I haven't read Wyndham's novella yet, so this comparison is what I gather from the Wikipedia link.
Suffice to say that the postmodern admits there's nothing entirely new in culture, and its all about recombining things to make a new tapestry of meaning.

In my story it's not clear whether a chemical "eye drop" or the "silver machine" actually led to the time travel, or some combination of the two.
It could be that Billy was told he'd be testing some new chemical or eye drops as a pretext to get him to volunteer, and he never signed up for the "silver machine".
Maybe the authorities tested both, and killed two birds with one stone?
Nevertheless, my story has a real time machine, which Billy never signed up for.
It's up to the reader to decide if Billy was intentionally manipulated, or whether a chemical and mechanical collision of effects caused unintended and accidental results.

In hindsight, for myself there's a hint in the story in that the FDA approved the "eye drops" for a totally different purpose (curing bacon), which suggests that the military-industrial complex knew what they were doing, and simply used the eye drops as a cover to test the machine.
So in that sense it's different from Wyndham's plot.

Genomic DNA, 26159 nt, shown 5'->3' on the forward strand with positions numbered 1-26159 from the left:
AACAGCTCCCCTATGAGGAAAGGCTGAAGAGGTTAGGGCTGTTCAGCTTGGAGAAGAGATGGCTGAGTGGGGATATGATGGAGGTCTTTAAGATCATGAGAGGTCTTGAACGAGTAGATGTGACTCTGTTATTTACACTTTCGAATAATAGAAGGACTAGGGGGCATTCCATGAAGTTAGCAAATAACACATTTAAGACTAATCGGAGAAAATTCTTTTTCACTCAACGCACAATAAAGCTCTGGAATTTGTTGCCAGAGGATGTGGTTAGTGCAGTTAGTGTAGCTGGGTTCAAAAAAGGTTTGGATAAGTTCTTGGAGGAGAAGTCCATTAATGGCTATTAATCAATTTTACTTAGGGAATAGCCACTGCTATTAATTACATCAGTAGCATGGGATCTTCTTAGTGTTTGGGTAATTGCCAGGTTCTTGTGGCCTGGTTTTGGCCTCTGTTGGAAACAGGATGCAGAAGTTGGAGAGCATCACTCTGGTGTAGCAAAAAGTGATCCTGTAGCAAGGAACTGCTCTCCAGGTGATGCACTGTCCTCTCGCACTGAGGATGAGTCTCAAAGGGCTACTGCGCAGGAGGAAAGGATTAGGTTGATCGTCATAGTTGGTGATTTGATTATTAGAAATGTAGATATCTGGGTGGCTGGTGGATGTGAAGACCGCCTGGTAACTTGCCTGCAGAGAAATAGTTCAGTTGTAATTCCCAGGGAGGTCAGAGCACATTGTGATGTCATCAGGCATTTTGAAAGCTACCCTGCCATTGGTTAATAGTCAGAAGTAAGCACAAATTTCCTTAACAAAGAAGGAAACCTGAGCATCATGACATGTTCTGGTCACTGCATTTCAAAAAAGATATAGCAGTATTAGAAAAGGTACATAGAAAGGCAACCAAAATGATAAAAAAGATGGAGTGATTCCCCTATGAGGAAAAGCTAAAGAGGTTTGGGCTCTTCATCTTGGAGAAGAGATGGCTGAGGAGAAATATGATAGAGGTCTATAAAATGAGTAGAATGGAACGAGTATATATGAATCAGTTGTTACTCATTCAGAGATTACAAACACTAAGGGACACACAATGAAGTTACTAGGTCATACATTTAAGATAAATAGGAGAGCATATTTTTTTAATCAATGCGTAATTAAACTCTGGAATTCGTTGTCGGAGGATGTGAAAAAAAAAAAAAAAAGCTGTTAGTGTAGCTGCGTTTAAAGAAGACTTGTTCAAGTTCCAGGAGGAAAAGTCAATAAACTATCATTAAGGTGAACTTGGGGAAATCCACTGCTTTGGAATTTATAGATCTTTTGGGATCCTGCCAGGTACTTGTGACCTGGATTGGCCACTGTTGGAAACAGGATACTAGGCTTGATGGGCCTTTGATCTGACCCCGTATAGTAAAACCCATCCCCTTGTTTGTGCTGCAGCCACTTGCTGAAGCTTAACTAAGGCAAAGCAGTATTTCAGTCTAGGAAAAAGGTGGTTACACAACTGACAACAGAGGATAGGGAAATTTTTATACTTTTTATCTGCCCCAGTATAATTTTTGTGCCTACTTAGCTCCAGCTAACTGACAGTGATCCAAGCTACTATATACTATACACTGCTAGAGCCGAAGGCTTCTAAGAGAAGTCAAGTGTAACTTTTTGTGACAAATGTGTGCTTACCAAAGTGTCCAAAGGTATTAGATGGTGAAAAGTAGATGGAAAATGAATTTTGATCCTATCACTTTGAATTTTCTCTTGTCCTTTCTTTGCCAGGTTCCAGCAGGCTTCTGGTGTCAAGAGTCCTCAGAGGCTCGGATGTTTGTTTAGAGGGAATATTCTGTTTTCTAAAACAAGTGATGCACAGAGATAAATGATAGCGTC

Not that Billy questioned it consciously.
In that sense he's a bit like Forrest Gump (from the movie), a well meaning guy who doesn't question too much and minds his own business - even as the advanced dog food threatens the human domination of the planet.
He'd rather just bang the door shut.
Is it a wise choice?

For Billy as an individual it arguably is the best choice.
He tasted what authoritarian power can do, and he'd rather live out his life in comfort, because the other options would see him killed or declared insane.
Like the dogs faced with the fascist "Rottweiler Division", he keeps his trap shut (and metaphorically also his door).

At the end, perhaps he's just learnt to avoid civilization and its inherent power structures and ultimately suicidal cycles, whether structured by humans or dogs, and he prefers the woods as far as possible.

At first it was just a satire on the The Planet of the Apes films, and one more conscious cultural influence was the title and some lyrics from a song I had just heard before writing the story:
Hawkwind - Silver Machine (1972):

I actually still find the story very funny, and I hope that some of these deeper questions didn't ruin that aspect.
edit on 22-4-2012 by halfoldman because: (no reason given)